Maryland Ignition Interlock License Restriction (Policy)
Blueprints Program Rating: Model
A statewide license restriction program for drivers with multiple alcohol-related traffic offenses to reduce alcohol-impaired driving recidivism.
- Adult Crime
- Adult Crime Prevention
- Police Crime Prevention
- Community (e.g., religious, recreation)
Continuum of Intervention
- Indicated Prevention (Early Symptoms of Problem)
- Male and Female
- All Race/Ethnicity
- : Model
Program Information Contact
Eileen Michelle Ahlin, Ph.D.
Criminal Justice School of Public Affairs
Penn State Harrisburg
Kenneth H. Beck, Ph.D., FAAHB
Dept. of Behavioral & Community Health
School of Public Health
University of Maryland
- Department of Transportation National Highway Traffic Safety Administration
Brief Description of the Program
The use of ignition interlock license restrictions requires those with previous alcohol-related driving offenses to pass a breath analyzer test of blood alcohol levels before starting a vehicle. The program further requires that drivers who are applying for reinstatement of their driving licenses install the ignition interlock system in their vehicle and continue to use it for two years before they are eligible for reinstatement.
Note: The State of Maryland evaluated the effects of interlock installation in two studies. Both were RCTs and carefully conducted. One involved one year of installation and one study two years. Both found large reductions during installation. The one-year study did not show sustained effects, while the two year study did. Thus, Blueprints is certifying only the two-year study.
See: Full Description
Drivers with one year of interlock installation, relative to controls, had (Beck et al., 1999):
- lower risk of receiving an alcohol-related traffic violation (2.4% versus 6.7%)
- no sustained effect in the year after the ignition interlock system was removed
Drivers with two years of interlock installation, relative to controls, had (Rauch et al., 2011):
- 36% lower hazard of committing an alcohol-related offense
- sustained effects two years following the intervention period, with a 32% lower hazard rate
In addition, Roth et al. (2007) showed that after four years, interlock users still had lower total recidivism than nonusers.
Voas et al. (2016) found no differences between groups in outcomes by gender or ethnicity.
Brief Evaluation Methodology
The two qualifying studies for Blueprints were Beck et al. (1999) and Rauch et al. (2011). Beck et al. (1999) randomly assigned 1,387 individuals who had previously lost their driving licenses due to alcohol-related offenses and were applying to have their licenses reinstated to either a control group (n = 689) or the treatment group (n = 698). Those in the treatment group were required to have the ignition interlock system installed in their vehicles and to maintain the system for one year. The study then followed the participants for two years to measure alcohol-related traffic violations.
Rauch et al. (2011) followed a similar study design, randomly assigning 1,927 drivers to the treatment (n = 944) or control (n = 983) group. However, Rauch et al. (2011) required drivers to use the ignition interlock system for two years (as opposed to one in Beck et al., 1999) and monitored the outcomes for an additional two years after completion of the intervention.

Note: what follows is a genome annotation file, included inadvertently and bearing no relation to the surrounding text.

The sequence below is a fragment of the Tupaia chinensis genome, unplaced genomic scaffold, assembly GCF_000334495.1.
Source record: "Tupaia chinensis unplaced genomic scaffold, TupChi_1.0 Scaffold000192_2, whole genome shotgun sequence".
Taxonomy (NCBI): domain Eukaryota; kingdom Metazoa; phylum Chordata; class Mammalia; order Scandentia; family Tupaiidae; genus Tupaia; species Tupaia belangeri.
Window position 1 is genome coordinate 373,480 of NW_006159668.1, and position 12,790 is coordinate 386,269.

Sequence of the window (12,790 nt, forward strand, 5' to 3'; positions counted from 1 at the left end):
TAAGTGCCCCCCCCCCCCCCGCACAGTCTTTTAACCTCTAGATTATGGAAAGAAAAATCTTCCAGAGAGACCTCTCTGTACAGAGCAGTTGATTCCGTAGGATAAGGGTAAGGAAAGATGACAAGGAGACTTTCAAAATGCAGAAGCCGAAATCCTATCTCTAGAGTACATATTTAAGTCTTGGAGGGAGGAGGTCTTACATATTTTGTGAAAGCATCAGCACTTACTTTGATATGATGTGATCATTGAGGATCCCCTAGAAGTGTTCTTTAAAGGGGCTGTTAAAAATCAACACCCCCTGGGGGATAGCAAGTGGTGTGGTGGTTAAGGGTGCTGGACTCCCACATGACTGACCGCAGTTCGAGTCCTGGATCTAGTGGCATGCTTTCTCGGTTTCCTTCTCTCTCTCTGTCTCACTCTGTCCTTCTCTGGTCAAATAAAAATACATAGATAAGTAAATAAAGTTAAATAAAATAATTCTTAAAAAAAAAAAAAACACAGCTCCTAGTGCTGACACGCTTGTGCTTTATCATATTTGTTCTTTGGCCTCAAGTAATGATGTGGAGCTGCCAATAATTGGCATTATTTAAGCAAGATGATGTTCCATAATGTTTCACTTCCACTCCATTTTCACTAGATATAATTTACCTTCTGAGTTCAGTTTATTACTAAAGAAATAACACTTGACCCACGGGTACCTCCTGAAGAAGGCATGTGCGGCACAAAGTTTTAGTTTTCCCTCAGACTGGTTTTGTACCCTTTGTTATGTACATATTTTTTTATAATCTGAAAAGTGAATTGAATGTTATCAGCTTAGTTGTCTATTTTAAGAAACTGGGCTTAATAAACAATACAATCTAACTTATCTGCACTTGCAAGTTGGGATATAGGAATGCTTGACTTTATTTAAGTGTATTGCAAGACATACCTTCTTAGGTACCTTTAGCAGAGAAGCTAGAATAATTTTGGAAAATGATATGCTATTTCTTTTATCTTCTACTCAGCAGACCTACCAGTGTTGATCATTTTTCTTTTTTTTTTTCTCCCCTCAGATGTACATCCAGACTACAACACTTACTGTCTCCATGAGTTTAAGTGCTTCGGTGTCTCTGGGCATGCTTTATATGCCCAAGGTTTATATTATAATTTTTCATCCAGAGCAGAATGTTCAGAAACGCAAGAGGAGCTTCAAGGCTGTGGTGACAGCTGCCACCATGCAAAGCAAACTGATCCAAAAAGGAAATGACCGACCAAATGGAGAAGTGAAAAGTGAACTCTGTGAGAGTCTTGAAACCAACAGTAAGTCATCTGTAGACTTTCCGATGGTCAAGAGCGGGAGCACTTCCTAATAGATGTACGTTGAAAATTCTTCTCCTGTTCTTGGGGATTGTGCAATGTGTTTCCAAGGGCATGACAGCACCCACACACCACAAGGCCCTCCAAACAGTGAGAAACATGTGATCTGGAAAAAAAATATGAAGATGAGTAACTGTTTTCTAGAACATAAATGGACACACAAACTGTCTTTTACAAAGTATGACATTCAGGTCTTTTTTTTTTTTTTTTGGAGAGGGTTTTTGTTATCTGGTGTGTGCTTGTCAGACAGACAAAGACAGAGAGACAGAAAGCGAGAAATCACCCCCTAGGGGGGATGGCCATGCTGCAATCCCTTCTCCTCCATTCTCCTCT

Morse and Elliott (1992) matched 273 individuals using the ignition interlock system with individuals who had had their licenses suspended due to DUI convictions. The study then analyzed the time until re-arrest over the following 30 months.
Voas et al. (2016) used propensity score matching to compare 640 individuals mandated to an alcohol use disorder treatment program with 806 individuals not mandated to a program, all of whom had completed a sentence with the ignition interlock system and had multiple previous DUI offenses. The study then analyzed recidivism hazard up to 1.5 years after the removal of the interlock system.
Roth et al. (2007) also used propensity score matching to compare 437 offenders who were convicted and installed interlocks for an average of 322 days to a comparison group of 12,554 offenders convicted during the same time but who did not install interlocks during an equivalent 322-day period. Rearrest data were monitored at three time points: (1) while the interlock was on the car, (2) following removal of the interlock, and (3) over a 4-year interval that combined periods 1 and 2.
Willis et al. (2009) presented a meta-analysis and systematic review of one RCT and 13 other controlled trials.
Beck, K. H., Rauch, W. J., Baker, E. A., & Williams, A. F. (1999). Effects of ignition interlock license restrictions on drivers with multiple alcohol offenses: A randomized trial in Maryland. American Journal of Public Health, 89, 1696-1700.
Morse, B. J., & Elliott, D. S. (1992). Effects of ignition interlock devices on DUI recidivism: Findings from a longitudinal study in Hamilton County, Ohio. Crime & Delinquency, 38, 131-157.
Rauch, W. J., Ahlin, E. M., Zador, P. L., Howard, J. M., & Duncan, G. D. (2011). Effects of administrative ignition interlock license restrictions on drivers with multiple alcohol offenses. Journal of Experimental Criminology, 7, 127-148.
Roth, R., Voas, R., & Marques, P. (2007). Mandating interlocks for fully revoked offenders: The New Mexico experience. Traffic Injury Prevention, 8 (1), 20-25.
Voas, R. B., Tippetts, S., Bergen, G., Grosz, M., & Marques, P. (2016). Mandating treatment based on interlock performance: Evidence for effectiveness. Alcoholism: Clinical and Experimental Research, 40, 1953-1960.
Willis, C., Lybrand, S., & Bellamy, N. (2009). Alcohol Ignition Interlock Programmes for reducing drink driving recidivism (Review). The Cochrane Library, 1, 1-26.